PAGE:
The restaurant offers both indoor and alfresco dining. Although I was there during autumn, the cold did not stop me from dining outdoors, since the windows stopped the bone-chilling wind at bay. I can’t really say for the bird poops that may drop from above, though 😛

If you are in Auckland on weekdays, they also offer daytime specials, from 3pm – 6pm.



There are plenty of cafes around Auckland, but Esquires, just off Customs Street is a quiet spot from the busy streets. Just opposite Mercure Hotel, this is your standard cafe equipped with decent coffee for you to take a rest from all the sightseeing. From what I know, this is a franchise. So feel free to step into one whenever you feel like a break!



My stay was at The Sebel Auckland Viaduct Harbour (what a mouthful!), which is actually at the crossroads of the harbours and the shopping streets.

The pubs and bars are found conveniently downstairs (be sure to request for a room that face away from the bars, but you would not be able to enjoy harbour views from your room then). Beyond the bars, you either turn left for the yachts and the Silo Park, or right for the old harbour district and Queen Street.

The studio was spacious enough for 2 large suitcases to be opened simultaneously with space to spare. The room also contained washer and dryer, complete with cooking facilities, which makes it suitable for longer stays. Similarly, the bathroom was spacious and had plenty of room for toiletries. I had no complaints about the room in general.

In terms of security, they did not have dedicated security features, which would seem very out of place in such a peaceful city/country! Since Queen Street is just a few blocks away, buying grocery items will also be a breeze.


Stay Warm

Strolling down the harbour was a joy, except that the wind was both strong and chilly. One needs to be properly insulated (with windbreaker) when visiting Silo Park and The Crab Shack.

The wind was so strong that it also got windy 3 streets in at Customs Street, so keep that in mind when planning for your accoutrement and itinerary for the day.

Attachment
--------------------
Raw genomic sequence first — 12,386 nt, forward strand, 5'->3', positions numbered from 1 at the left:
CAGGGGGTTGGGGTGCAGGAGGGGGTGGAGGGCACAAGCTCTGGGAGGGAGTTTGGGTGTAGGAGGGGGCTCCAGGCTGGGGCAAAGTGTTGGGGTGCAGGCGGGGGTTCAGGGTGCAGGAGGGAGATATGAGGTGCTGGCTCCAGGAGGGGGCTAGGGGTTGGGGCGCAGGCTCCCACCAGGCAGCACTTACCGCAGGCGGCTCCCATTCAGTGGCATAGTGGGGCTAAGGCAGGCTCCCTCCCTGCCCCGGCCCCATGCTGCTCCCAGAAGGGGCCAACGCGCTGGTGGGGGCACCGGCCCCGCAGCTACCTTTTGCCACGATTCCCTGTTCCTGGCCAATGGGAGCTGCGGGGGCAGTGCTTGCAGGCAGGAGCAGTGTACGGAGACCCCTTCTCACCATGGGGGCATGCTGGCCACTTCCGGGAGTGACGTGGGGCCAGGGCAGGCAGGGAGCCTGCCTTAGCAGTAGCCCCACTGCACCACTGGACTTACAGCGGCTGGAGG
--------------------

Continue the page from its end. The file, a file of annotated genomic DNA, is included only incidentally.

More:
One More Thing

Somehow, New Zealand deserves the title of an aviation hub more than Singapore, even though the air traffic down under isn’t much to boast of. Why do I say that? Remember I said in my previous post that Queenstown Airport has a great cafe that is right beside the apron, offering a super, up-close view of the planes?

Well, for Auckland Airport, there were exhibits reminiscent of those found in the Smithsonian National Air and Space Museum. I mean, in how many airports do you find a model of a good old propeller plane? It is in the transit area, so there’s plenty of reason for you to clear the security checks early 🙂


How to Get There

The SIN-AKL route is served by daily flights by Singapore Airlines and Air New Zealand. For a full 48-hour stay at Auckland, the timings of Singapore Airlines is a better match (not to forget you need to apply a day off on Friday or Monday to make up for a long weekend).


The timing above showed the flights we took to and from Auckland. Do note that airlines adjust their flight schedules in different seasons. For SIA, it is just a matter of shifting forward/backward the take off time by 1 or 2 hours. Always plan well in advance, be it for flights or for accommodation.

From the airport, one just need to activate Uber (or just hail a cab off the curb) to get to the city centre. That easy. Do account for an hour or more for the journey to city centre.

Read more about making full use of your time at Queenstown, New Zealand!

NZ in 48 Hours Pt 1

[Explore] Queenstown, New Zealand in 48 Hours (No Daredevil Activities Involved) Part 1NZ in 48 Hours Pt 2

[Explore] Queenstown, New Zealand in 48 Hours (No Daredevil Activities Involved) Part 2NZ in 48 Hours Pt 3

[Explore] Queenstown, New Zealand (Extended)


[Stay] Wake Up To A Ravishing View: Mercure Queenstown Resort


The Crab Shack

137 Quay St, Auckland, 1010, New Zealand

+64 9-972 1599

Remedy Coffee

1 Wellesley St W, Auckland, 1010, New Zealand

+64 9-377 1030

Esquires – Customs Street

Citibank Building Ground Floor, 23 Customs Street East, Auckland, 1010, New Zealand

+64 9-377 6857

The Sebel Auckland Viaduct Harbour

85/89 Customs St W, Auckland, 1010, New Zealand

+64 9-978 4000